In order to keep a check on dysbacteriosis situations, feed additives such as probiotics and prebiotics are being added to influence the production of SCFAs, in particular butyric acid that plays a central role in protecting the intestinal tract integrity. Butyric acid is a naturally occurring SCFA that has many versatile beneficial effects like its anti-inflammatory effect, its influence to speed up the intestinal repair process and stimulating gut villi development. There is a unique way butyric acid acts through a mechanism to prevent infection, namely Host Defense Peptides (HDPs) synthesis, also known as anti-microbial peptides, that are critical components of the innate immunity. They possess broad-spectrum anti-microbial activity against bacteria, fungi, parasites and enveloped viruses which extremely difficult for pathogens to develop resistance against. Defensins (AvBD9 & AvBD14) and Cathelicidins are the two major families of HDPs (Goitsuka et al.; Lynn et al.; Ganz et al.) found in poultry that gets boosted up by butyric acid supplementation. In a study conducted by Sunkara et. al. exogenous administration of butyric acid induces a remarkable increase in HDP gene expression and thus enhances disease resistance ability in chickens. Interestingly, moderate and LCFAs marginal (Graph 1 & 2).
In order to supplement butyric acid in poultry diets, fat coated salts of sodium or calcium butyrates have been available in the market since the 1990s that comprise of fat coating of up to seventy percent of the total product weight. The coating masks the pungent smell of the acid to some extent;however, end-users do not get the full value for their investments because the butyric acid content in these products is often low.
Health benefits of Tributyrin
Tributyrin is a precursor of butyric acid that allows more molecules of butyric acid to be delivered into the small intestine directly because of the esterification technic. Thereby, the concentrations are two to three times higher than with conventional coated products. Esterification allows three butyric acid molecules to be bound to glycerol which can only be broken by endogenous pancreatic lipase.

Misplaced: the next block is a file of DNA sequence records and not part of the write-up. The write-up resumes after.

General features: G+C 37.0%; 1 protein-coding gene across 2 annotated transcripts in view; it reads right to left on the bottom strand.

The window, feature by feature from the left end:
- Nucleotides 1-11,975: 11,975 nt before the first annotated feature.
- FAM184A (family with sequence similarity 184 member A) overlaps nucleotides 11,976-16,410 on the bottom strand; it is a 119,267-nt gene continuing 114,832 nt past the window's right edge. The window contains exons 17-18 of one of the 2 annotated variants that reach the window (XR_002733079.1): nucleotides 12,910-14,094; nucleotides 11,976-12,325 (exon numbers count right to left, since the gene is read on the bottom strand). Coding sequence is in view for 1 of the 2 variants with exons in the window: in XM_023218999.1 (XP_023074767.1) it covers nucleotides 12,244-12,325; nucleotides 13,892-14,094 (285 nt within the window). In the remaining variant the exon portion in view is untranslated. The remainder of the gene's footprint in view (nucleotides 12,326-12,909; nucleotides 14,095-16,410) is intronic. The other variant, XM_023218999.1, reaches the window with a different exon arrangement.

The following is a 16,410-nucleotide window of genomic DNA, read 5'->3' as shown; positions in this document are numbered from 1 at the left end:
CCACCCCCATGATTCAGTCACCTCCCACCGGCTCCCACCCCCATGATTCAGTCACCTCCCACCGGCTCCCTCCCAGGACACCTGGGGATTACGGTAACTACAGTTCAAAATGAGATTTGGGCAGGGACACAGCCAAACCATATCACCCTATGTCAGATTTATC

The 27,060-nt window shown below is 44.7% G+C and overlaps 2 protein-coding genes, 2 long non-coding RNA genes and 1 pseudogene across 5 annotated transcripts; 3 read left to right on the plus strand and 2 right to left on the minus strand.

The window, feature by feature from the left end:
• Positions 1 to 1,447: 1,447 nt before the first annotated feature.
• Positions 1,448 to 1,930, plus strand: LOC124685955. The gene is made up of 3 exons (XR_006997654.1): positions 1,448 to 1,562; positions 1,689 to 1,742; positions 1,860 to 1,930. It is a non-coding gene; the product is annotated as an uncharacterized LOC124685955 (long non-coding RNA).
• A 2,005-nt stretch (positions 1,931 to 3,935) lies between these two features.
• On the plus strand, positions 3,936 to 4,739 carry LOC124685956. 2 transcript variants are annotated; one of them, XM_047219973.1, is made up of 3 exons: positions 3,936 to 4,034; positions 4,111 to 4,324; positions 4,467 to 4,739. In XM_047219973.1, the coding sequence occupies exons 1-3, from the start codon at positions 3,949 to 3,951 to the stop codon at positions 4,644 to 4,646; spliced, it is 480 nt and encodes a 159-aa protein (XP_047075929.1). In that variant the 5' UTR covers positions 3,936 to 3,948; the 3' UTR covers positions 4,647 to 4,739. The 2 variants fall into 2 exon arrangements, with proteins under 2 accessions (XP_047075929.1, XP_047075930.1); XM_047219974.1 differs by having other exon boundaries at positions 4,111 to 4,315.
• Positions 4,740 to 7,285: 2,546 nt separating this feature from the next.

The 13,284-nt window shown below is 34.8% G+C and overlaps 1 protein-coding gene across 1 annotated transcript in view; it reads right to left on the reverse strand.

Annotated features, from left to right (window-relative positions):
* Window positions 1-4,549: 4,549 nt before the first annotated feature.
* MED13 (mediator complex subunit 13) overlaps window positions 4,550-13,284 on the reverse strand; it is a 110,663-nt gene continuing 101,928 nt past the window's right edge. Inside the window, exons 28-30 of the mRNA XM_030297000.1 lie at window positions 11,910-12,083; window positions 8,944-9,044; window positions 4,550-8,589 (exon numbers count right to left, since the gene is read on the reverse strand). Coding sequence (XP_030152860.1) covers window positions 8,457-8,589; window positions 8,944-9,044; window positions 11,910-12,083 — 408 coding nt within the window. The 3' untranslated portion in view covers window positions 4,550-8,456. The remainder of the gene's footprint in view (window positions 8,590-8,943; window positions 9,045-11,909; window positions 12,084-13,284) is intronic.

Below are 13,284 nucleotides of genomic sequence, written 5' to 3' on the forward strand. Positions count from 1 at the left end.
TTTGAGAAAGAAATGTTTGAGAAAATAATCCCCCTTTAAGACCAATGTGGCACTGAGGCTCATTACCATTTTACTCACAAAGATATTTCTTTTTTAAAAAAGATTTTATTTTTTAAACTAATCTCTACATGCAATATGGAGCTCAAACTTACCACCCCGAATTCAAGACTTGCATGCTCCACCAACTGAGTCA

Li et. al. set up an immunological study to find the beneficial effects of tributyrin on pro-inflammatory cytokines in broilers challenged with LPS (lipopolysaccharide). LPS usage is widely recognized to induce inflammation in studies like this since it activates inflammatory markers such as IL (Interleukins). On days 22, 24, and 26 of the trial, broilers were challenged with an intraperitoneal administration of 500 μg/kg BW LPS or saline. Dietary tributyrin supplementation of 500 mg/ kg inhibited the increase of IL-1β & IL-6 suggesting that its supplementation is able to reduce the release of pro-inflammatory cytokines (Graphs 3 & 4) and thus minimize gut inflammation.
In a fascinating study, an infection challenge trial (Antongiovanni et. al.) was set up in such a way that there was negative control (NC) with no additives, a positive control (PC) with 10ppm Avilamycin and Tributyrin group where Tributyrin was added @ 2 kg/ton feed. For the first twentyone days of the trial, before the artificial infection with Clostridium perfringens (5 x 105 CFU) and oocysts of Eimeria spp. (E. acervulina 103 /g and E. maxima 103 /g), all the groups had comparable weekly gains. Outbreak of necrotic enteritis in all groups was visible after the infection at third week but birds fed with Tributyrin had better performance than the negative and positive control groups. Tributyrin had incredibly same growth promoting effect as that of the antibiotic, lasting two more weeks after dosage suspension (Graph 5).
With the restricted use or complete ban on certain antibiotic growth promoters as feed additives, new strategies for improving and protecting the health of farm animals must be explored. Intestinal integrity serves as an important interface between expensive feed raw materials and growth promotion in broilers. Butyric acid in particular is recognized as a potent booster of gastrointestinal health that has already been used in animal feed for more than 20 years. Tributyrindelivers butyric acid in the small intestine and is very effective in impacting intestinal health by speeding up the intestinal repair process, encouraging optimal villi development and modulating the immune reactions in the intestinal tract. Now that the AGPs are being phased out, butyric acid is a great tool to support the industry to reduce the negative impact of dysbacteriosis which is surfacing as a result of this change.
For further details on Tributyrinthe author can be contacted at Devendra.Verma@perstorp.com
Quoted references available upon request.
by Devendra S Verma – Perstorp Feed & Food